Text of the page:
"I came back home, saw all the snow, was convinced there was no chance of football and had two big bowls of my mother's broth, dumplings the lot. I was amazed when someone came to the door telling me to get a move on, because the bus was setting off for Blackhall."
Singe file, the bus struggled through the snow.
Like Darlington, they'd two players who just couldn't make it; unlike Darlington, they'd no reserves. Dawdon played with nine men.
"There were only two or three inches of snow on the pitch so it really wasn't a problem," Steve recalls. "In a way our minds were more on Munich than the Durham Challenge Cup. Everyone was still in a state of shock, still wondering if Duncan Edwards would pull through.
"The best team in England had been decimated, it somehow made Dawdon CW seem not so important."
Nine-man wonders, Dawdon were soon ahead, then 2-1 up. After 90 minutes it was 5-5, and Steve Jones - "irrepressible," said the Durham Chronicle - had scored four. After extra-time, still nine against 11, he'd hit a fifth. It ended 6-6.
"It was Roy of the Rovers stuff, I just seemed to be waltzing round defenders," he recalls. "They were proper goalkeepers in those days, not Mickey Mouse goalkeepers, but everything I hit seemed to go in."
For years he treasured the Chronicle cutting. When someone permanently "borrowed" it, he went to the County records office for a replacement. "It's the one match I remember after all these years," he says - and with a full complement they lost the replay 3-1.
Move from Wardley Villa to Aston Villa set Ball rolling in tragic tale
THE murder at Brick Kiln Cottages - and not many top professional footballers may these days have an address like Brick Kiln Cottages - was said to have caused a sensation in Midland football circles. It stirred the North-East, too.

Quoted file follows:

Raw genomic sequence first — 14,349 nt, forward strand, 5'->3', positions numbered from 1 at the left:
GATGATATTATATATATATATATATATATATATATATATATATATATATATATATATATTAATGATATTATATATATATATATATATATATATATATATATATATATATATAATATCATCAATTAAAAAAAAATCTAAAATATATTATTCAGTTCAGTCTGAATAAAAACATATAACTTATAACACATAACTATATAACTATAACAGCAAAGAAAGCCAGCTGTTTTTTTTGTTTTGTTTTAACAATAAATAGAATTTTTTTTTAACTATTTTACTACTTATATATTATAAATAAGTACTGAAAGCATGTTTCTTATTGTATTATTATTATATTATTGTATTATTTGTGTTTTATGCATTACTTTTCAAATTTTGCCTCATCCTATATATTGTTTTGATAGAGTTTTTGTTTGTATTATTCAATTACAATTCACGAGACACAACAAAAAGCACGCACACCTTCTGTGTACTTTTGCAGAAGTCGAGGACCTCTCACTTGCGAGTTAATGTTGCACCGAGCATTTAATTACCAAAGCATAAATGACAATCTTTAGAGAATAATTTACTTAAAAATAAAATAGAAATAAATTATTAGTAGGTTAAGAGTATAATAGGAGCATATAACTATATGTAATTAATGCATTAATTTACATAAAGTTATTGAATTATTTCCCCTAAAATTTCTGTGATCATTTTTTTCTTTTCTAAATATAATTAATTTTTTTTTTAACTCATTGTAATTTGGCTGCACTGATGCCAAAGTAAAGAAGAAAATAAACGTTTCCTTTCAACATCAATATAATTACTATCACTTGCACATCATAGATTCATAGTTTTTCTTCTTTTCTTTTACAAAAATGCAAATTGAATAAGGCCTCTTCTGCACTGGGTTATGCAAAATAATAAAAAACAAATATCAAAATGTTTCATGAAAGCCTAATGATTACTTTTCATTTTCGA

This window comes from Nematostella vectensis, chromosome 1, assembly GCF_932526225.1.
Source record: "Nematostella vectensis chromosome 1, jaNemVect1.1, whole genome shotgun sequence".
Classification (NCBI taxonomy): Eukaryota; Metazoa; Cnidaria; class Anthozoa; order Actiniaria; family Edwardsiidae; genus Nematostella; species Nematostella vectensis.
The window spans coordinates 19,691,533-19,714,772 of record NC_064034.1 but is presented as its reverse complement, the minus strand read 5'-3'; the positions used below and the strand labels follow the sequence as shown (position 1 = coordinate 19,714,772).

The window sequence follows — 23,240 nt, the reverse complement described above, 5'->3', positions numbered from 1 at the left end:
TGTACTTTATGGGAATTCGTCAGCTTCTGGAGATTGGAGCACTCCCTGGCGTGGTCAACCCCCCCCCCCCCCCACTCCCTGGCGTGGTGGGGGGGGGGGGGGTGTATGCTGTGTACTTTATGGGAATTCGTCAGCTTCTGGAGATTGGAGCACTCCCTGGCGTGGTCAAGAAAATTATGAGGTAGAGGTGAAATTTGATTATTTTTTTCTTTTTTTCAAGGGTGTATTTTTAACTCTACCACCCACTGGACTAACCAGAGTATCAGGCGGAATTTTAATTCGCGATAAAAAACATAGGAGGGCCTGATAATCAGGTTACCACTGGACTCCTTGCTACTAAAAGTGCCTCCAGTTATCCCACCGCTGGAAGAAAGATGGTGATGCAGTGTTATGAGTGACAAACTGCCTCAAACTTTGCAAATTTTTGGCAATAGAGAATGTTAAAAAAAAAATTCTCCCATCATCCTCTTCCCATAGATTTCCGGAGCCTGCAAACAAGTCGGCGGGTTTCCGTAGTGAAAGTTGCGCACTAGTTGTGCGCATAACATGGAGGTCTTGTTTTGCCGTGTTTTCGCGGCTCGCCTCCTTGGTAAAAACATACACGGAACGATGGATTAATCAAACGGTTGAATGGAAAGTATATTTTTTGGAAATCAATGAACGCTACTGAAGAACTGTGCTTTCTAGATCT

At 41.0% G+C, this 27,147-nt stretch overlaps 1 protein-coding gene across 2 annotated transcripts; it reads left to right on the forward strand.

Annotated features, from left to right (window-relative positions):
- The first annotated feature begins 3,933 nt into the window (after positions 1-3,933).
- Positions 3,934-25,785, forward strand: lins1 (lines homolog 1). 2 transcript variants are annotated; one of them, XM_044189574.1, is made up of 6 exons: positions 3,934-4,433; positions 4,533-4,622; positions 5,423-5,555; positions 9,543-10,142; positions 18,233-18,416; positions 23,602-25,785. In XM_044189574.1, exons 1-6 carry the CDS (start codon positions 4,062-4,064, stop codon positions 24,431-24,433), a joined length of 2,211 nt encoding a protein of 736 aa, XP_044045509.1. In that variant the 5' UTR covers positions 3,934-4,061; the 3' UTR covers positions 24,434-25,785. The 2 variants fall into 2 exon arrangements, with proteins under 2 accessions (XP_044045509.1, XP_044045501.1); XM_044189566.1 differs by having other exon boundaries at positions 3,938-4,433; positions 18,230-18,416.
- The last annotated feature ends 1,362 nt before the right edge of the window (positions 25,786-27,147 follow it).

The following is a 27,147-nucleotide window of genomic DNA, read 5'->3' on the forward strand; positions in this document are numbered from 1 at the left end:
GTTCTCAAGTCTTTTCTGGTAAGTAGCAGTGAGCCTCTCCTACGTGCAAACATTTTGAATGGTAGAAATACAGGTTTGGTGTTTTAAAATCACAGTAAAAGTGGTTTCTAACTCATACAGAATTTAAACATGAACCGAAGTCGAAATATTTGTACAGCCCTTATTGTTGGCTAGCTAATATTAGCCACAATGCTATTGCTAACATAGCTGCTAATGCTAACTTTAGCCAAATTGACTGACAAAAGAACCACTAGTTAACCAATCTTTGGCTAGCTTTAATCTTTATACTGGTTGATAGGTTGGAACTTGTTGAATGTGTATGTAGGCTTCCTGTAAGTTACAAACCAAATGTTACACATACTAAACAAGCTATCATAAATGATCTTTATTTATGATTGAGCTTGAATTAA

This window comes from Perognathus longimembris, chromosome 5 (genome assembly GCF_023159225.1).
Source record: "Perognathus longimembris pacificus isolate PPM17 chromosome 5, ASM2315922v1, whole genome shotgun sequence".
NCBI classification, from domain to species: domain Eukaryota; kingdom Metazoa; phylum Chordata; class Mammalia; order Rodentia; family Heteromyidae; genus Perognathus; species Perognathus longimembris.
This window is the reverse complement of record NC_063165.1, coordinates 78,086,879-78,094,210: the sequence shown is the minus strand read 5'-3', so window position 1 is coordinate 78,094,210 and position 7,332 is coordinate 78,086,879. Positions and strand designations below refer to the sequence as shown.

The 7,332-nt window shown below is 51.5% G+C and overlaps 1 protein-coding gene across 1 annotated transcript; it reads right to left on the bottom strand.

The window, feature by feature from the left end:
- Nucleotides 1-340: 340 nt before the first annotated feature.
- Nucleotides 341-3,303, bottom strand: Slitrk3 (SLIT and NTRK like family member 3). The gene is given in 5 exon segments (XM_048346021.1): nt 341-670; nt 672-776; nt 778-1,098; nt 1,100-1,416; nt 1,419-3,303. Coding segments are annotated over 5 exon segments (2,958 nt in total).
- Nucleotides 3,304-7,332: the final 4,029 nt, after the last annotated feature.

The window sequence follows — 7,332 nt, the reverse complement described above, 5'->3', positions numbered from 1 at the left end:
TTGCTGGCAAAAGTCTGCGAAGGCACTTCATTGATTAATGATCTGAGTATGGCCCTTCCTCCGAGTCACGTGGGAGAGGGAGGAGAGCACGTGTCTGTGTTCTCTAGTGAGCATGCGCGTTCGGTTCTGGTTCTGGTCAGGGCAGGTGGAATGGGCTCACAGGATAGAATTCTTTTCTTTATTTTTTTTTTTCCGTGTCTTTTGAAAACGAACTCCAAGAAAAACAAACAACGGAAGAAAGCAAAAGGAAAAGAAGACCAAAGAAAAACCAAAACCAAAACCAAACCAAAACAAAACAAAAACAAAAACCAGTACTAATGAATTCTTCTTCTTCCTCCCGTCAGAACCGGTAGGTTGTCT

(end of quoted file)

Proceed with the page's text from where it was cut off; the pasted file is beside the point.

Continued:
Tommy Ball, the victim, was born in Chester-le- Street in 1900, brought up at Usworth, near Washington, won his first medal as a 10- year-old with the school team, was down the pit at 13 and at 20 moved from Wardley Villa, to Aston Villa, already six times champions since the Football League's formation.
It was a house swap perhaps unessayed before or since.
Tommy Ball was the supposed answer to Tuesday's question: the only Football League player ever to have been murdered.
There's an objection, however. Neil Mackay in Lanchester proposes the inclusion on that lugubrious list of Ted Robledo, left back in Newcastle United's FA Cup winning side who - says Neil - was thrown to his death from a train.
Our correspondent is thus all at sea (or not, as the case may be.) Robledo, a Chilean who was four when his family fled to England, was signed by Newcastle from Barnsley in 1949, though (and this may sound familiar) United didn't really want him.
The target was his brother, George, deemed the better player. So great their fraternity, however, that one wouldn't move without t'other. George was also in the Wembley side, the first time that two foreign players had been in the same Cup winning team.
After retiring from football, Ted worked on an oil tanker, posted missing in what were said to be "mysterious circumstances." Though it was rumoured that he had been thrown off the ship and drowned, no charges were ever brought or body found.
Neil's case must thus be found not proven, as the Scots would have it, and we return ruminatively to Tommy Ball.
Settled in Birmingham, he'd married Beatrice Richards - daughter of a well-known pork butcher, pie maker and lard refiner - and swiftly became Villa's first choice centre-half.
England honours were confidently forecast.